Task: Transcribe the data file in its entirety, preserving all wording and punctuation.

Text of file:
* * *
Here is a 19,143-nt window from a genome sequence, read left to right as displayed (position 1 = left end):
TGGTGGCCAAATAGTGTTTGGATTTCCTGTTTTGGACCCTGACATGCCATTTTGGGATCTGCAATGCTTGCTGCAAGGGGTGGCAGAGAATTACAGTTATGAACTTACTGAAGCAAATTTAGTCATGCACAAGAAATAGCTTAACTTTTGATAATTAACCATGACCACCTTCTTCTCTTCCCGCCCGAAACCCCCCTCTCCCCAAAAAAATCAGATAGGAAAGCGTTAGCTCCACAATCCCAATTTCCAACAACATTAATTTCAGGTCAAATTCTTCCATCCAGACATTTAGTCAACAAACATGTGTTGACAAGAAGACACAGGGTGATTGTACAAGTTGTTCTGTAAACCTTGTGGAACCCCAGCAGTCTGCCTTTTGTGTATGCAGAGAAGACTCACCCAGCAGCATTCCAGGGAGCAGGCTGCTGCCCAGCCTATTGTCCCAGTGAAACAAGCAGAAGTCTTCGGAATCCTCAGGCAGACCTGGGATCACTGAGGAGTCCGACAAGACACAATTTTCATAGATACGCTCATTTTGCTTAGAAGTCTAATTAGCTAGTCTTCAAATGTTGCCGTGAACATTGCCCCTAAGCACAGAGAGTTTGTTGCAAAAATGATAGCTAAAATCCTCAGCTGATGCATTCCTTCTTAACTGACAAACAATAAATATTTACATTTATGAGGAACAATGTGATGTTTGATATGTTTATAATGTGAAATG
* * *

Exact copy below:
Here is a 19,143-nt window from a genome sequence, read left to right as displayed (position 1 = left end):
TGGTGGCCAAATAGTGTTTGGATTTCCTGTTTTGGACCCTGACATGCCATTTTGGGATCTGCAATGCTTGCTGCAAGGGGTGGCAGAGAATTACAGTTATGAACTTACTGAAGCAAATTTAGTCATGCACAAGAAATAGCTTAACTTTTGATAATTAACCATGACCACCTTCTTCTCTTCCCGCCCGAAACCCCCCTCTCCCCAAAAAAATCAGATAGGAAAGCGTTAGCTCCACAATCCCAATTTCCAACAACATTAATTTCAGGTCAAATTCTTCCATCCAGACATTTAGTCAACAAACATGTGTTGACAAGAAGACACAGGGTGATTGTACAAGTTGTTCTGTAAACCTTGTGGAACCCCAGCAGTCTGCCTTTTGTGTATGCAGAGAAGACTCACCCAGCAGCATTCCAGGGAGCAGGCTGCTGCCCAGCCTATTGTCCCAGTGAAACAAGCAGAAGTCTTCGGAATCCTCAGGCAGACCTGGGATCACTGAGGAGTCCGACAAGACACAATTTTCATAGATACGCTCATTTTGCTTAGAAGTCTAATTAGCTAGTCTTCAAATGTTGCCGTGAACATTGCCCCTAAGCACAGAGAGTTTGTTGCAAAAATGATAGCTAAAATCCTCAGCTGATGCATTCCTTCTTAACTGACAAACAATAAATATTTACATTTATGAGGAACAATGTGATGTTTGATATGTTTATAATGTGAAATG